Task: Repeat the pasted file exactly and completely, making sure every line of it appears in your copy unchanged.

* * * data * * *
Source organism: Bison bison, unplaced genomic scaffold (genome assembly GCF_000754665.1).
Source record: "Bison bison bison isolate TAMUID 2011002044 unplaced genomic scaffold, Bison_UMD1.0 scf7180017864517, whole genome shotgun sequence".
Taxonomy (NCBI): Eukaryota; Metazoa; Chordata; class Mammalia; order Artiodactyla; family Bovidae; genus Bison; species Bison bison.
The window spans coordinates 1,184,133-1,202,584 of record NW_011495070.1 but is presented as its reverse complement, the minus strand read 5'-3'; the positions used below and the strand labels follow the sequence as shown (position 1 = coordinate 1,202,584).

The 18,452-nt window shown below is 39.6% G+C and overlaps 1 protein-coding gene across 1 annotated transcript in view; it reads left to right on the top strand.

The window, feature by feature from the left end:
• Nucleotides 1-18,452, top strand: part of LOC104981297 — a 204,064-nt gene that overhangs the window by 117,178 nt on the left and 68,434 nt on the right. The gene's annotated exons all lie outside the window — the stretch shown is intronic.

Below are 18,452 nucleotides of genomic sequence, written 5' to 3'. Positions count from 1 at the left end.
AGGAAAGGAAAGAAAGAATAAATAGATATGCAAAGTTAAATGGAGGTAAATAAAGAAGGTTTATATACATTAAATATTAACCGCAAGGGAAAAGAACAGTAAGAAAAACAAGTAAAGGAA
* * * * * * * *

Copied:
Source organism: Bison bison, unplaced genomic scaffold (genome assembly GCF_000754665.1).
Source record: "Bison bison bison isolate TAMUID 2011002044 unplaced genomic scaffold, Bison_UMD1.0 scf7180017864517, whole genome shotgun sequence".
Taxonomy (NCBI): Eukaryota; Metazoa; Chordata; class Mammalia; order Artiodactyla; family Bovidae; genus Bison; species Bison bison.
The window spans coordinates 1,184,133-1,202,584 of record NW_011495070.1 but is presented as its reverse complement, the minus strand read 5'-3'; the positions used below and the strand labels follow the sequence as shown (position 1 = coordinate 1,202,584).

The 18,452-nt window shown below is 39.6% G+C and overlaps 1 protein-coding gene across 1 annotated transcript in view; it reads left to right on the top strand.

The window, feature by feature from the left end:
• Nucleotides 1-18,452, top strand: part of LOC104981297 — a 204,064-nt gene that overhangs the window by 117,178 nt on the left and 68,434 nt on the right. The gene's annotated exons all lie outside the window — the stretch shown is intronic.

Below are 18,452 nucleotides of genomic sequence, written 5' to 3'. Positions count from 1 at the left end.
AGGAAAGGAAAGAAAGAATAAATAGATATGCAAAGTTAAATGGAGGTAAATAAAGAAGGTTTATATACATTAAATATTAACCGCAAGGGAAAAGAACAGTAAGAAAAACAAGTAAAGGAA